We have learned a lot in the few short days since Gretchen Carlson, former for News anchor, filed her lawsuit alleging sexual harassment and retaliation against for CEO Roger Ailes. While the allegations underlying the lawsuit may not be particularly surprising to anyone who knew anything about Ailes or the culture of for News, the fact that a lawsuit was filed, and the way it was filed, demonstrates remarkable legal ingenuity and personal bra very. The Carlson lawsuit underscores just how high the chips are stacked against women coming forward to report harassment and discrimination, but also may give us a roadmap to even those odds.
Carlson's lawsuit details textbook quid pro quo sexual harassment, where a superior demands sexual favors and offers promotions and perks if the employee submits, and/or threatens demotions and other adverse actions if the employee refuses. According to the complaint filed in New Jersey Superior Court, Ailes subjected Carlson to near-constant commentary about her figure, focusing especially on her legs and posterior, and repeatedly attempted to engage her in sexual banter. When she had enough and asked that he stop, Ailes allegedly stated, "I think you and I should have had a sexual relationship a long time ago and then you'd be good and better and I'd be good and better." When Carlson refused, she alleges that Ailes reduced her compensation, denied her various opportunities, and severely curtailed her on-screen appearances, culminating in Ailes refusing to renew her contract in June 2016. According to Carlson, instead of being given the respect she deserved, she was treated as a "blond female prop," and when she complained, Ailes called her a "manhater."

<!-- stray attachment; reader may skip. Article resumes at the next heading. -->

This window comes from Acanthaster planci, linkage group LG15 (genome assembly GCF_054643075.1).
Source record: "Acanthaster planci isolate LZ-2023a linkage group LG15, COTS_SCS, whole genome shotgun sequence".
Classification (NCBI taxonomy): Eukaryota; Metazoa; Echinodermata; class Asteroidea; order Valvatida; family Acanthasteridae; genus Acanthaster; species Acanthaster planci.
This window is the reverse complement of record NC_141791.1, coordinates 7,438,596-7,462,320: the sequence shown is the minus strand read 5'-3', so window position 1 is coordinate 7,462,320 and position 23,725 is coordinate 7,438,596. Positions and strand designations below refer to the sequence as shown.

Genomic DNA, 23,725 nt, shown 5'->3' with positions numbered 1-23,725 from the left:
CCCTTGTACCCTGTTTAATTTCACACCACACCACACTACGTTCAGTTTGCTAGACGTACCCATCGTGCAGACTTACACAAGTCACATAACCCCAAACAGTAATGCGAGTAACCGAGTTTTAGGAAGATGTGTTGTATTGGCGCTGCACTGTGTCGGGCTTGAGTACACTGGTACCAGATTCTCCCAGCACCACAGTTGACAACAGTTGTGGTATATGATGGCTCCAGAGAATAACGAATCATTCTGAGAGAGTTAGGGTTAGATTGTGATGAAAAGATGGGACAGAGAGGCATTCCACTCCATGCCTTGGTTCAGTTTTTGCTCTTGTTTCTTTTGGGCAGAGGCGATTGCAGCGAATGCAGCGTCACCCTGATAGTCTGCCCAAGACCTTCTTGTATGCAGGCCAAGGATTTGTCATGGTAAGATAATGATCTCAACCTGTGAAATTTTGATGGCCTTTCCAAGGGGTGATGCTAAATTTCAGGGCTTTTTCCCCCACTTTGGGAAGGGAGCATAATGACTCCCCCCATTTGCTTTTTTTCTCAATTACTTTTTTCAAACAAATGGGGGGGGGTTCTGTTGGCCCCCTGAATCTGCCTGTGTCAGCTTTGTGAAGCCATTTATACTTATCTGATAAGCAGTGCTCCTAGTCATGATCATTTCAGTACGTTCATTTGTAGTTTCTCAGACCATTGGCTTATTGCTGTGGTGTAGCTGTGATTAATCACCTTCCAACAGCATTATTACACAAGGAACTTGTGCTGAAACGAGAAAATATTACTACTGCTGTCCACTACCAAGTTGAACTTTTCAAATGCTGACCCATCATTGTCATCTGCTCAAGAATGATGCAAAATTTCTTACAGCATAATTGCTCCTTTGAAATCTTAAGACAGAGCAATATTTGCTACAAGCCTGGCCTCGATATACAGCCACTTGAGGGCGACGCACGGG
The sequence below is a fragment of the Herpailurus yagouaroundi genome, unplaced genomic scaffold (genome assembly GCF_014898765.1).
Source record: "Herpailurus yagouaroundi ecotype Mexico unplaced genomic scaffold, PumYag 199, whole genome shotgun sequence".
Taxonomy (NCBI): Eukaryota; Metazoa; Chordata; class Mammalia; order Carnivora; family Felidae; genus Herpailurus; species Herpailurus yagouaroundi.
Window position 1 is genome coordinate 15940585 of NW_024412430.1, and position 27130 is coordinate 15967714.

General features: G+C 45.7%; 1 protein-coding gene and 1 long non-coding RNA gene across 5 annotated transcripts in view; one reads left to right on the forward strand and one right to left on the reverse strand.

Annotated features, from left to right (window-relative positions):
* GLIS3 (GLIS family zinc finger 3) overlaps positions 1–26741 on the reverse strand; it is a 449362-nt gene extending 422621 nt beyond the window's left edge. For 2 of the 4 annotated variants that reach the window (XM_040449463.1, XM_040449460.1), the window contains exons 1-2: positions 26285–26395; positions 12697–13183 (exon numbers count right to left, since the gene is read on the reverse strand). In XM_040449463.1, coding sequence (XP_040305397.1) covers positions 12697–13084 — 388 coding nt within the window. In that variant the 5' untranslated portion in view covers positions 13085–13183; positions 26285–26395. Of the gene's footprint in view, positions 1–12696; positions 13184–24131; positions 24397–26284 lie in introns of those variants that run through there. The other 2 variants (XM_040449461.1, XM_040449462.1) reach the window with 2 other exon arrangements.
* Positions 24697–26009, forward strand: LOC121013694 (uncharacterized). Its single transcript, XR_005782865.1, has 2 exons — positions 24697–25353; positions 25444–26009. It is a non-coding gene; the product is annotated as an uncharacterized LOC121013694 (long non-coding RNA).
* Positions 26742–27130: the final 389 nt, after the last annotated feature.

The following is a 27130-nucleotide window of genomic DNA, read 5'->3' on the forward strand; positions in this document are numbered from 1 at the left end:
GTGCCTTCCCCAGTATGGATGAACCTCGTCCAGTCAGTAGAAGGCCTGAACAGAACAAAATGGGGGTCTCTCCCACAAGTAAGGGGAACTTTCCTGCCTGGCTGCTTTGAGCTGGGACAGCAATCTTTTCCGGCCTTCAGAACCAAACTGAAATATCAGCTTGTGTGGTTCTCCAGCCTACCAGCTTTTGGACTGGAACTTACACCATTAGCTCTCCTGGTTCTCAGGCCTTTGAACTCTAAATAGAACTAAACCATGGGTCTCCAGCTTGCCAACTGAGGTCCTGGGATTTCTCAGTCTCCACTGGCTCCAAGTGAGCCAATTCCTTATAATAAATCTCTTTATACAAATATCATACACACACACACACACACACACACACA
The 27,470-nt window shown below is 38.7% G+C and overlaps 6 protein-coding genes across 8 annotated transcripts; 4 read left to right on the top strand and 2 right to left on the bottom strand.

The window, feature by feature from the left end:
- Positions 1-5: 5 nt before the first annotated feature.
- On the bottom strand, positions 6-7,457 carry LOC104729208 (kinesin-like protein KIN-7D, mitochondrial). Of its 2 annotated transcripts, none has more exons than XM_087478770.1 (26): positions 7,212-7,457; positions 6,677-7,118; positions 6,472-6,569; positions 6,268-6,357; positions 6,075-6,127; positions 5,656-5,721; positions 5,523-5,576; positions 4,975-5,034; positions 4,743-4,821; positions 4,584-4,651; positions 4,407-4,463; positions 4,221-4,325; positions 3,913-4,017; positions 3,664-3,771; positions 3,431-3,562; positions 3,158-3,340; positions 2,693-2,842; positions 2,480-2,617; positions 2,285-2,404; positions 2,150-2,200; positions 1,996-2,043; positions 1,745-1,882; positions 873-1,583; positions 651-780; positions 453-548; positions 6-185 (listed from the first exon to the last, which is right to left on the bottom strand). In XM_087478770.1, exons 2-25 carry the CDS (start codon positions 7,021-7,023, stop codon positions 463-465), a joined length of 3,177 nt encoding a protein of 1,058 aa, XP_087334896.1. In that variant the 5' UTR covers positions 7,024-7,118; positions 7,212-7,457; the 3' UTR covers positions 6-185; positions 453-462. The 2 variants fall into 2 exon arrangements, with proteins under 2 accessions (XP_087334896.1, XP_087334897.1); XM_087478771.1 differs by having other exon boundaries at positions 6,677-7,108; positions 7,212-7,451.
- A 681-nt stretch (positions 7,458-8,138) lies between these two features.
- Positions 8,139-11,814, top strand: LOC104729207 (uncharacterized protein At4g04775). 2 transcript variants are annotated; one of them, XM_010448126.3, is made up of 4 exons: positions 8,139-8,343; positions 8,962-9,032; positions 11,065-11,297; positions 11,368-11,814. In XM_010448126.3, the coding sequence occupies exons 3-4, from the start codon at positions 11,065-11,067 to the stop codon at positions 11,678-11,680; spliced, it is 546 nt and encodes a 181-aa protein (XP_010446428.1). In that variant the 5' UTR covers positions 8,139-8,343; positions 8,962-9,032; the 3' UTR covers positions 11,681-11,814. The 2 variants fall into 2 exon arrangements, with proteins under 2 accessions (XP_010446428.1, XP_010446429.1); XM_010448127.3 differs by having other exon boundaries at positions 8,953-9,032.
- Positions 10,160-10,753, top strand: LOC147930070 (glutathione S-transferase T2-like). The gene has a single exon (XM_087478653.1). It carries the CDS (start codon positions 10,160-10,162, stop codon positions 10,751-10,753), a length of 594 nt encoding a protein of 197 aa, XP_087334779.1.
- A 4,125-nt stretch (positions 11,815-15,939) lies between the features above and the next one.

Since Carlson filed her lawsuit on July 6, more than a dozen other women have come forward, neither to Carlson's lawyer or to the press, with shockingly similar stories of harassment at the hands of Ailes. All were propositioned for sexual favors, and in many instances informed by Ailes that they were expected to provide those same sexual favors for a select group of Ailes' close friends whenever asked. All were told, in no uncertain terms, that their careers depended on it.
These stories shouldn't come as a shock to anyone with a basic familiarity with for News and the way Ailes runs it. for News is the network embodiment of the male gaze, where women - themselves overwhelmingly white and blond - are to be seen and not heard. It is an unspoken rule at the network that female anchors are not allowed to wear pants. The network even employs a so-called "leg cam" that makes sure to capture an under-the-table shot of female panelists' legs on several programs. Megyn Kelly, supposedly one of the most respected female anchors at for, was forced to walk around the newsroom with the camera following her legs during election night 2012 - possibly as a last-ditch effort to distract from Karl Rove's insanely inaccurate electoral predictions, but demeaning all the same. And anyone who has been forced to watch for & Friends is familiar with the daily barrage of sexist commentary Carlson had to put up with, and that's just on-screen.